So, here it is: the short video filmed (on an iPhone 4S!) in support of Creative Knitting‘s Spring 2013 special issue, Easy, Everyday Openwork & Lace. My goal for the video was to expand a bit on the basics of the article, and illustrate how to work 2 types of double decreases. Here I’d like to expand still further, with an experiment on relative yarn over and decrease placement.
Let’s take a look at the Gull Wings pattern shown in photo 2 of the article. It is a 7-stitch, 4-row repeat whose even rows are worked plain (ie, without increase or decrease). All the action takes place on the odd rows. Now notice the placement of the yarn overs, “inside” the left- and right-slanting, compensating decreases. For every increase, there is a decrease, so the total stitch count remains constant from row to row.
To ease your cognitive burden, use ring markers to set off parts of your pattern. At a glance you’ll be able to see if you forgot a yarn over or decrease.
While charts are designed to be visual representations of stitch patterns, the best way to see how a pattern will look is to cast on some stitches and play. I cast on 30 stitches, worked a few rows of garter, then began working 2 7-stitch Gull Wings panels within a stockinette stitch ground (bordered by a few garter stitches).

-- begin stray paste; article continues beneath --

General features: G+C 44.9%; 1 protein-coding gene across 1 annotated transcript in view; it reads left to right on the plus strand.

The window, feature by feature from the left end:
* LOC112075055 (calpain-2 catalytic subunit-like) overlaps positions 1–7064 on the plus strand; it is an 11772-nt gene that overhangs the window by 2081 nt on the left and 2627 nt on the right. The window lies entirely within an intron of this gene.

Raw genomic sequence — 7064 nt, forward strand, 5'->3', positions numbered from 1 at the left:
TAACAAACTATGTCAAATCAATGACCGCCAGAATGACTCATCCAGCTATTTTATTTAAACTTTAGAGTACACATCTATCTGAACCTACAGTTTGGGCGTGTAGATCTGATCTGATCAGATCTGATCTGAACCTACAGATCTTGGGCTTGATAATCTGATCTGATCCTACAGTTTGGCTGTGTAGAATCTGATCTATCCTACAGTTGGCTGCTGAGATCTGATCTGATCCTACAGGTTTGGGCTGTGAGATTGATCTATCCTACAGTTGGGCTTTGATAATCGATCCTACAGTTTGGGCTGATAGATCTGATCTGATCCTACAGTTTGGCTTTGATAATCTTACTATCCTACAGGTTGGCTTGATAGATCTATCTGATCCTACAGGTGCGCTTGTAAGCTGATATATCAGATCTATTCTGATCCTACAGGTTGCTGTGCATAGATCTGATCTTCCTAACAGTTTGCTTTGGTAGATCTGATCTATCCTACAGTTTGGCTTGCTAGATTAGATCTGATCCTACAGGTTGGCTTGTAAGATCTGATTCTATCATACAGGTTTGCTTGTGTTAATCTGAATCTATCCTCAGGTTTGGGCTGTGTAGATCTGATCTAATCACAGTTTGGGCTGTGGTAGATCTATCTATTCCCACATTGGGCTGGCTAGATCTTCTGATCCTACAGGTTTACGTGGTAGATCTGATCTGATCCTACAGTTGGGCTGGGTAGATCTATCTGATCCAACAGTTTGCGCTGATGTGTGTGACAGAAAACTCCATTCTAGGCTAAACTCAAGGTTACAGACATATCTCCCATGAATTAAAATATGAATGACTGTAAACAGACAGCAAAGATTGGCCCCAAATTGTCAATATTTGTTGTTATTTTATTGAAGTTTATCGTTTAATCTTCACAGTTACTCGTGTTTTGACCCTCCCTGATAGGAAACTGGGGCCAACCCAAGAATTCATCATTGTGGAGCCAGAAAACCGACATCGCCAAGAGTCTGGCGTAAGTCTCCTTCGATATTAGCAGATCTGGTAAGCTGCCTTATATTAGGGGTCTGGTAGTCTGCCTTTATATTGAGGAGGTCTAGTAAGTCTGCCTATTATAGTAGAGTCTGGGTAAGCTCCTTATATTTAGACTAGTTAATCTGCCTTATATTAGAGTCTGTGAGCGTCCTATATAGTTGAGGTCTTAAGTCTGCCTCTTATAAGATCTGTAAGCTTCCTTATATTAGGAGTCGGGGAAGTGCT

Above you see the end result: the slanting decreases, with their 1-stitch stagger outward between rows 1 and 3, and inward between 3 and the next pattern repeat, look like diagonal lines underneath the holes of the yarn overs. The V-shape with a center knit stitch does indeed look like gull wings, 2 little seagulls flying forever down the length of my scarf.
Reverse Gull wings
So, what happens if the yarn over and decrease pairs in Gull Wings were to swap places, ie, the yarn overs move to the “outside” of the decreases? Looking at the chart, one might expect the only difference to be that the diagonal lines are above rather than below the yarn overs. Back to swatching to get the answer (this time, in the round to make a cowl).Hmmm. The yarn overs appear to point in the opposite direction as the original pattern, and there are no diagonal decrease lines beneath them. And the knit stitch around which the yarn over/decrease pairs are centered appears as a 3-stitch column of knit stitches. Innnnnteresting…
So… why? Why is the fabric different than what the chart might lead us to expect? Take up your needles, and make your own swatch, and see if your fingers and fabric can help you find the answer. Think about the effect of placement, and which stitches are being worked together on successive rows/rounds. What do you notice? ;-)